Student homelessness reaches record high
Your Ohio car donation could change these startling statistics.
New data shows that student homelessness has soared in the years since the recession began. According to the most recent data available from the National Center for Homeless Education, funded by the Department of Education, there were 1.2 million homeless students during the 2011-12 academic year, from preschool through high school. That's a 10-percent increase from last year and a shocking 72-percent increase since the start of the recession.
"The recession isn't over for America's poorest families," Barbara Duffield, policy director of the National Association for the Education of Homeless Children and Youth, told CNN. "There's a gap between what jobs are available, what those jobs pay and what affordable housing is available."
Homelessness continues to bean issue at the college level as well. Duffield said 58,158 college applicants indicated that they were homeless on federal financial aid forms this year, an increase from 53,705 in the previous year.
"We're really alarmed by these numbers," Cara Balardi, senior policy director at the children's advocacy group First Focus, told US News. "I think it's a sign that despite what we read in the news about the economy getting better and the recession being over, it's clear children and families are still suffering the effects."
This news also followed a recent startling Census report showing nearly a quarter of children in the United States under the age of 18, about 16.1 million, lived in poverty in 2012.
The true numbers of student homelessness could be significantly higher.
Unfortunately, this data may vastly underestimate how many American children are homeless. Infants and toddlers, as well as young children not enrolled in public preschool programs who may be homeless, are not counted. Also, older children not enrolled in school, who have dropped out or run away are not included in the Department of Education's data.
Balardi said that although there's no way to know exactly how many children are homeless, if the subgroups were taken into account, the number would be considerably higher. This is particularly true since young families with younger children are disproportionately represented in the low-income and homeless populations, US News writes.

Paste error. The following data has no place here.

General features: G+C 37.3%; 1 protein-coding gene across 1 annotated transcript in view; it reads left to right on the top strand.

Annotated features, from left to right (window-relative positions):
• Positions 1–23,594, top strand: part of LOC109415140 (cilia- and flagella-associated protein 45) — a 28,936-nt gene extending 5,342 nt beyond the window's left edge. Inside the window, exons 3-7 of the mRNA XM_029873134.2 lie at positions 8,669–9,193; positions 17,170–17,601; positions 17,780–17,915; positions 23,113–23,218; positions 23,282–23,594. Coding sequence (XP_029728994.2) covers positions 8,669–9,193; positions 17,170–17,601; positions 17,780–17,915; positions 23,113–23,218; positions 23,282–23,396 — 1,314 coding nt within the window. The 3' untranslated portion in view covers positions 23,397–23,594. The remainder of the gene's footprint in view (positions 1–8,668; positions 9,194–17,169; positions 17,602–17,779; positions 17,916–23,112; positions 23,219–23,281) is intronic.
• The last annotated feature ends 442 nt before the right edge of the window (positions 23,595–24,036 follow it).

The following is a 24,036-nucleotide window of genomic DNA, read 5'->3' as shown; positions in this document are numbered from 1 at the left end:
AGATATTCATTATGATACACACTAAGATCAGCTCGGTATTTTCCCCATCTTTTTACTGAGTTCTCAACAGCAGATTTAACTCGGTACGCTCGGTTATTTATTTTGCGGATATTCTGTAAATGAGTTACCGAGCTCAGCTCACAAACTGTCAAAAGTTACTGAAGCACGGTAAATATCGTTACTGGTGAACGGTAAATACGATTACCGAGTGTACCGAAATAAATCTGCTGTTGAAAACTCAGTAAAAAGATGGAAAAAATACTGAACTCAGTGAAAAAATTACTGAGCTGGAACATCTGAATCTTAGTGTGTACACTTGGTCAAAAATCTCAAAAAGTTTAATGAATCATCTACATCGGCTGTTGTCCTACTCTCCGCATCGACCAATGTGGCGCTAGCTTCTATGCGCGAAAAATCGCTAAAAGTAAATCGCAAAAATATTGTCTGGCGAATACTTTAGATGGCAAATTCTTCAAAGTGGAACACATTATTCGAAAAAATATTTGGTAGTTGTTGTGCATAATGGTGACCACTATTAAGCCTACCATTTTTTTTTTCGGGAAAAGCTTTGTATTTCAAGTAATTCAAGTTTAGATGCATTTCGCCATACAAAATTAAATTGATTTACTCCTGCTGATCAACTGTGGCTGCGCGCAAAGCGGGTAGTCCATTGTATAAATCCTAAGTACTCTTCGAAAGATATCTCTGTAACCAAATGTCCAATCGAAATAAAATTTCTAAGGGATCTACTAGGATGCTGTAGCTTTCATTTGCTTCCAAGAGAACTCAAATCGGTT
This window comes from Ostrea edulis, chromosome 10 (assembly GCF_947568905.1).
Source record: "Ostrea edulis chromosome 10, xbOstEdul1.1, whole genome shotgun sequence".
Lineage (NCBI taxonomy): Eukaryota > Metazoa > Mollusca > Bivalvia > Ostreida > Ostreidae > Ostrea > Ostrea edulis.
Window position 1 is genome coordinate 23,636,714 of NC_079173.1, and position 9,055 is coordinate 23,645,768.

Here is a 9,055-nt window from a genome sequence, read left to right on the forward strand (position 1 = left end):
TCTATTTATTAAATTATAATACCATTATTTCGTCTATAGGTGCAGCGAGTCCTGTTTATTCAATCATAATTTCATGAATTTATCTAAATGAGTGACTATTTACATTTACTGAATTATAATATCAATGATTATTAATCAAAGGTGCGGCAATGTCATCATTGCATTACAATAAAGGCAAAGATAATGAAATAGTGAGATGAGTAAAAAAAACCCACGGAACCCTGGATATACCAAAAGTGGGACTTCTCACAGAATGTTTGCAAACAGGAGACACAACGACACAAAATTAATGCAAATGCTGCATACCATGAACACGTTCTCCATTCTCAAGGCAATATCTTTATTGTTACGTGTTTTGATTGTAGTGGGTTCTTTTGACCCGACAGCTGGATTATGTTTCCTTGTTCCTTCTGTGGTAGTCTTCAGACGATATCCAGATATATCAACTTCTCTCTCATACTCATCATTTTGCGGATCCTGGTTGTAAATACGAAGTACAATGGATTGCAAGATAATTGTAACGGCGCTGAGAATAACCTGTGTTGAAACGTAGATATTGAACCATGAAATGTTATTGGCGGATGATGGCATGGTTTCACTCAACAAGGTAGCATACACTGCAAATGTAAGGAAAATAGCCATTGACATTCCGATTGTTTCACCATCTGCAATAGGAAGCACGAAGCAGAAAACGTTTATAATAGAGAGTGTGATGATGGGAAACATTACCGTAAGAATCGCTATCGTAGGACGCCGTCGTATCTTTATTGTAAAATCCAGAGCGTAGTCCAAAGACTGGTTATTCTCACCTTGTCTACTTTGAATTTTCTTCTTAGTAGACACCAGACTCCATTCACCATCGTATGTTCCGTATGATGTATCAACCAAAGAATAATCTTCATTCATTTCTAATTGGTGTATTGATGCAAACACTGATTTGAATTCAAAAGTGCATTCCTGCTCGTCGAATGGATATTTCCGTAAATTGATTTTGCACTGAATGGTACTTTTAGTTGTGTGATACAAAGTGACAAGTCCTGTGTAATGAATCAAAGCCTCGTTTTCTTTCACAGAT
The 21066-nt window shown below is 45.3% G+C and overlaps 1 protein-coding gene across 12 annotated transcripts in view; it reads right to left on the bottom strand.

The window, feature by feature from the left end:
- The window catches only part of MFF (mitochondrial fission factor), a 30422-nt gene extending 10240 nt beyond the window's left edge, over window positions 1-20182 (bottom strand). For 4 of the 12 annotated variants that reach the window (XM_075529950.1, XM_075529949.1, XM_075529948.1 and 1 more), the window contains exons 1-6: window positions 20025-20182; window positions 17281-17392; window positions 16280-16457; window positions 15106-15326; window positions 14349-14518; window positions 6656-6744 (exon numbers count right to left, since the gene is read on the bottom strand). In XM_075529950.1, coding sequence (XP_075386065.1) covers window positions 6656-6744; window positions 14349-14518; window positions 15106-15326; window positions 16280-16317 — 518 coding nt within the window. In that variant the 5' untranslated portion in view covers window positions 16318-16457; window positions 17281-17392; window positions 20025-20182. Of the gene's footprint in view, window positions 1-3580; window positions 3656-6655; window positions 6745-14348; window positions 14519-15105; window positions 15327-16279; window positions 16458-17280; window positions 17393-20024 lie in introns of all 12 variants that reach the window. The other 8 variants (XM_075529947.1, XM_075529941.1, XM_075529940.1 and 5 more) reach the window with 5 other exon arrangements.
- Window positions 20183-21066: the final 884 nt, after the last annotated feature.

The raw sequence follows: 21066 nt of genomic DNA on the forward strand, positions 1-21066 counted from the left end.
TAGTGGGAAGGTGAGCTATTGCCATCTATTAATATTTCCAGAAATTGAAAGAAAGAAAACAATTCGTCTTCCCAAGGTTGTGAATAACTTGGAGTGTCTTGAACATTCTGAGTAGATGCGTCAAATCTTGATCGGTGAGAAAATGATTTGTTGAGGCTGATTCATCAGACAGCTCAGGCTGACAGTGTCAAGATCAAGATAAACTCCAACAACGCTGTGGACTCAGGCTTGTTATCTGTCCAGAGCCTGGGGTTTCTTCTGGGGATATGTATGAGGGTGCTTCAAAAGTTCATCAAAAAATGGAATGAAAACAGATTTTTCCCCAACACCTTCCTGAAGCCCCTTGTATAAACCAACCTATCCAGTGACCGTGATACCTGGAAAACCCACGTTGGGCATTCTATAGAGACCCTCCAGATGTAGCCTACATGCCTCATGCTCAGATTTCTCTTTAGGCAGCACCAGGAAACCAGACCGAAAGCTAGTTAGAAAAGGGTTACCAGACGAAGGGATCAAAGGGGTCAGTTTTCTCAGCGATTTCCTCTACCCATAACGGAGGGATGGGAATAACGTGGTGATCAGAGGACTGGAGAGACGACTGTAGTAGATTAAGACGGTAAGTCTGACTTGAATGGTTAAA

In addition, "There are a lot of kids, especially in high school, who really hide [that they are homeless] and try to stay under the radar – they're just embarrassed," said Duffield. "And parents are afraid they will be removed from their custody, so there are definitely kids that go unseen."
The answer to ending student homelessness is within reach.
Volunteers of America of Greater Ohio offers real solutions to the youth homelessness crisis facing America. Balardi told US News that working to give families access to affordable housing can help solve the problem of homelessness and improve homeless children's scholastic success. At Volunteers of America, not only do we connect the families we serve with affordable and supportive housing, but we also nurture homeless and recently homeless children in our Youth Education Center.
We have believed in housing as the foundation for life for more than 100 years. Why? Because stable housing gives families the opportunity to become independent and obtain meaningful employment. Our Columbus and Toledo programs provide affordable housing for families with disabilities as well as offer supportive services.
However, these life-changing programs cannot continue without the support of neighbors like you. In order to give homeless children a safe place to study after school, or offer a family a new future, we rely on Ohio car donations. We accept nearly anything with a motor–cars, boats, RVs, motorcycles, tractors–running or not. It’s as simple as filling out our online vehicle donation form or calling (800) 225-0732. We offer free same-day towing, not to mention you could receive more money for your automobile as a charitable donation than you would selling it privately.
Get in touch with us today, and help change the statistics on youth homelessness in Ohio.